Certainly, diversity is a watchword of our culture today. One's demography is now destiny. News stories of appointments to government offices lead with the gender, race or ethnicity, maybe sexual orientation of the appointee before they report the professional credentials and accomplishments that hopefully justify the appointment. Identity politics, as it's called, has become a part of the "acceptable narrative" of currently ascendant ideology.
Long before the present-day, actually some two thousand years ago, God ordained something called the church, understood in lower case as a local body of believers (and usually non-believers as well), and capitalized as, the Church, the trans-cultural, trans-country, trans-time Body of Christ, the universal Church, the Family of God.
The Church, by definition, is diverse. How can it not be? Thinking of it as the Family of God it includes believers from every kindred and tongue since Adam and Eve.
When people squabble and fuss, including me, I sometimes say, "Hey, we're supposed to get along. Someday we're going to be in heaven with Moses, an ancient Old Testament Jewish leader. He's really different from us. How are we going to get along with Moses if we can't get along with each other now?"
Of course, this anecdote is a bit of a stretch. In heaven we'll be glorified in Christ, so we won't be squabbling.
But the point remains. Heaven is and will be the most diverse place we've ever been. So too, today, in the universal Church, the Body of Christ on earth. It's diverse—Americans, sure, but Chinese, Russians, Iranians, Saudis, "red and yellow, black and white, they are precious in his sight." The Church is a picture of diversity, which includes not just nationality or race/ethnicity but gender, age, language, and culture.
Not so, though, at least not always, is the local church in various locations around the world. They are sometimes anything but diverse, i.e., it's been said, "the most segregated hour of the week is 11:00 am Sunday morning." Now this may happen simply because of the area in which the church is located, as opposed to some kind of sinister bias or other effort to exclude people different from those within. But sadly, it is sometimes due to that very thing, outright better-than-thou barriers that morph that particular local church into an exclusionary club. This is not what God meant by diversity, and especially not what he meant by unity of the faith.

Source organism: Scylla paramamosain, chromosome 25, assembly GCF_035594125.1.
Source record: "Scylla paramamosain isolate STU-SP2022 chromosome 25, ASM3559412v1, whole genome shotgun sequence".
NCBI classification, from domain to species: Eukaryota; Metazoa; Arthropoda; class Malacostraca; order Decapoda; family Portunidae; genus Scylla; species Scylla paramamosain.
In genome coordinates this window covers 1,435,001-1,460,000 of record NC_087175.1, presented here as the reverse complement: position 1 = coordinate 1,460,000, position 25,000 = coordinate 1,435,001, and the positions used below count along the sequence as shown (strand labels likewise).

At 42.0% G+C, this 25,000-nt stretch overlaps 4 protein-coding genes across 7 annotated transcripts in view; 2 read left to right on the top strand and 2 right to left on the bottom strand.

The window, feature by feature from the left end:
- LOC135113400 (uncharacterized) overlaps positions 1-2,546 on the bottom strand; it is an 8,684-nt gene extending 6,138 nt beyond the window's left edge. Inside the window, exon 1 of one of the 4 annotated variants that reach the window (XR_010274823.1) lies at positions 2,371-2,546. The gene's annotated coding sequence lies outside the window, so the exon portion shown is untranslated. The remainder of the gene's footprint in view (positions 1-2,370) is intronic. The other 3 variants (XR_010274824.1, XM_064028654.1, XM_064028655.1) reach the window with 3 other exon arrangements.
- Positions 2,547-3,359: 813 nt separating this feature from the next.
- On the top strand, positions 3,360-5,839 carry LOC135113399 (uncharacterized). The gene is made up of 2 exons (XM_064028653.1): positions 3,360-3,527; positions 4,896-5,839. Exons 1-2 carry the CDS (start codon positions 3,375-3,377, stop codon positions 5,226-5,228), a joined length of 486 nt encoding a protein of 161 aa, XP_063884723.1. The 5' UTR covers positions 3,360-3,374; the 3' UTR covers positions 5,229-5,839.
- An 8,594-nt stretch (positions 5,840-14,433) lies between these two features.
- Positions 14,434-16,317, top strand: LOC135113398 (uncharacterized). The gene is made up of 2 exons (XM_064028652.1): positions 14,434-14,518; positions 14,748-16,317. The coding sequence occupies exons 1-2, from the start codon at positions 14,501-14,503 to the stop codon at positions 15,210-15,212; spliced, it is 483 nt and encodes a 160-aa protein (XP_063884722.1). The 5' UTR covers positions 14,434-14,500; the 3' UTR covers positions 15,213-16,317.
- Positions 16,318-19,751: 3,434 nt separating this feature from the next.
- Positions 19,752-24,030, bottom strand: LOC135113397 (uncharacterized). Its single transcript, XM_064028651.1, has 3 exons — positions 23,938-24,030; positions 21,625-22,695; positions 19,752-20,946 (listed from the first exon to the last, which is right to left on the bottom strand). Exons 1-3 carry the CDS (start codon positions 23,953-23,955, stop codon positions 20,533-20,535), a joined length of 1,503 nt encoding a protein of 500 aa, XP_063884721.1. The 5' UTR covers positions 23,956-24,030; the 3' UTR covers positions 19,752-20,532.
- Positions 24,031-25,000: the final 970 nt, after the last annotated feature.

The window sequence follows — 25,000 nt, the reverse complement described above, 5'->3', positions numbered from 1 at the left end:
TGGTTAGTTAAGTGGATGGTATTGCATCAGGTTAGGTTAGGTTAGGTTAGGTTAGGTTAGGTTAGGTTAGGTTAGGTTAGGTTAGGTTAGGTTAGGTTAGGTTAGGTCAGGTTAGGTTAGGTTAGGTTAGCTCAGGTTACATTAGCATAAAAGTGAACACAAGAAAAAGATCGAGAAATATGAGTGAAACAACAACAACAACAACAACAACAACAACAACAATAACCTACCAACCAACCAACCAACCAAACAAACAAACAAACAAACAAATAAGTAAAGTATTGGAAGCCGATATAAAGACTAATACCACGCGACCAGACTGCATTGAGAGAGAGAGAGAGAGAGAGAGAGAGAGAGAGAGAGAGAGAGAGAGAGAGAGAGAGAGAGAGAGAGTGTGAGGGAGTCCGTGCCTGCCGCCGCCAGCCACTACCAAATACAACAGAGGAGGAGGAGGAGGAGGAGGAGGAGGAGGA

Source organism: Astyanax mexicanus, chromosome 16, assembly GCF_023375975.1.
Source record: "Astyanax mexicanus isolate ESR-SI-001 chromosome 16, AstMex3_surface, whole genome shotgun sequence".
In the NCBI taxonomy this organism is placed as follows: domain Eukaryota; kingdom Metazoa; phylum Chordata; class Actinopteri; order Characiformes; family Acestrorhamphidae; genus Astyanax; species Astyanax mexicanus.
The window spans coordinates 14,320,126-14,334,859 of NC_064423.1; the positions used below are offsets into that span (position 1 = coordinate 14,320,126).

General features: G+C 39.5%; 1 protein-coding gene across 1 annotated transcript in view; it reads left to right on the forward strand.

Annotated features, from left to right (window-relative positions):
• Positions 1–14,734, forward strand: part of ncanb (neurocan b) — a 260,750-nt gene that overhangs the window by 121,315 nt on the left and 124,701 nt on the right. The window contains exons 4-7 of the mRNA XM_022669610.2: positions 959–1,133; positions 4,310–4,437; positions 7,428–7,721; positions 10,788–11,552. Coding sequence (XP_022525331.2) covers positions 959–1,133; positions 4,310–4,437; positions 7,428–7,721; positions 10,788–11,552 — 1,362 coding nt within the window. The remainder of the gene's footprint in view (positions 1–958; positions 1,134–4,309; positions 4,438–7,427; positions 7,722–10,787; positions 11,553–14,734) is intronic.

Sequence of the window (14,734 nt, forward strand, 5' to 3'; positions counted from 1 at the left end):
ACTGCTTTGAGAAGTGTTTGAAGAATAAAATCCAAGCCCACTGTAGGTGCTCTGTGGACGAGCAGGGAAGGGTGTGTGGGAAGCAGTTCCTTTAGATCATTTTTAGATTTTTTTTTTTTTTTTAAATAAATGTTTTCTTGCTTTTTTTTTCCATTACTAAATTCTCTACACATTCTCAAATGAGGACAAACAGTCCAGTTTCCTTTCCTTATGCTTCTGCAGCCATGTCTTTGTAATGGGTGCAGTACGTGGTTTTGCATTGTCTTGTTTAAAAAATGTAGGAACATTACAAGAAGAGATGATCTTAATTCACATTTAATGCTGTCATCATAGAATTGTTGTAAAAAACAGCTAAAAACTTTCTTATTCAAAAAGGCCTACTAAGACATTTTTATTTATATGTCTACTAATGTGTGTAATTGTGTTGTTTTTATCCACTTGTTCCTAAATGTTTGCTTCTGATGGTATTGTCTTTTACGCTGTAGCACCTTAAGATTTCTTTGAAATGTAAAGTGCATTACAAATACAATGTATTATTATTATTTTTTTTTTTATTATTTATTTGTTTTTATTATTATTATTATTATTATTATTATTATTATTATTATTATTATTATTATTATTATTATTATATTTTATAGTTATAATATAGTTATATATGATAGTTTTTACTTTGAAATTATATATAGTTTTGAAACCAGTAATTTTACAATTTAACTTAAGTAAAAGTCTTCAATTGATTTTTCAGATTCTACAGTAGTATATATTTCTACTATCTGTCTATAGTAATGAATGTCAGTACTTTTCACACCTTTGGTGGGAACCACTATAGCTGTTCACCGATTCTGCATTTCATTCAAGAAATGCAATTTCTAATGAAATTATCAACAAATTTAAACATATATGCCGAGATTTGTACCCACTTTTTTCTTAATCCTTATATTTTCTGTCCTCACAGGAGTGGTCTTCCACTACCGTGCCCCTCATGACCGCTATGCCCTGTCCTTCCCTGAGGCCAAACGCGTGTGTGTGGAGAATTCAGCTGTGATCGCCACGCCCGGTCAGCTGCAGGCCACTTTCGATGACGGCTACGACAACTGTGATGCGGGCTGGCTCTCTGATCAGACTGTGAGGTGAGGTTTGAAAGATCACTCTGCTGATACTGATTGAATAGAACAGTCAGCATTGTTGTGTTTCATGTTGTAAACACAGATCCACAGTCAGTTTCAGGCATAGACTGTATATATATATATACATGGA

Some "progressives," for want of a different word, want to emphasize "inclusiveness" but what they mean by this is identity politics plus sexual orientation and gender identity, a trend now so prevalent it has its own acronym, SOGI. Sadly, what they mean is a different doctrine than the creation order and morality given in the Word of God.
They argue all should be accepted, or included, into the church no matter what they believe or what their personal practices may be regarding SOGI. This inclusive view may sound loving, but in the end it is not. Affirming falsehood, a lie that perpetuates irrationality and unreality does not help anyone, least of all the person caught in a web of confusion and struggle about his or her sexual desires or perceived gender fluidity.
"Love your neighbor as yourself" is the best inclusive statement ever written, but it comes with the rest of God's design. Certainly, Bible believing Christians should reach out to and seek to help individuals struggling with their understanding of their sexuality and sex. There is no place for harsh, arrogant, or self-righteous attitudes much less physical or emotional abuse ostensibly in the name of the Lord.
But Christians who believe the Word of God cannot simply waive aside God's definitions of these matters in the interest of "accepting" the person involved. Accepting them as a person made in the image of and loved by God? Absolutely. Accepting them without condemnation while speaking the truth in love? Yes. Accepting their struggle with dark forces and embracing, defending, or endorsing their choices? No.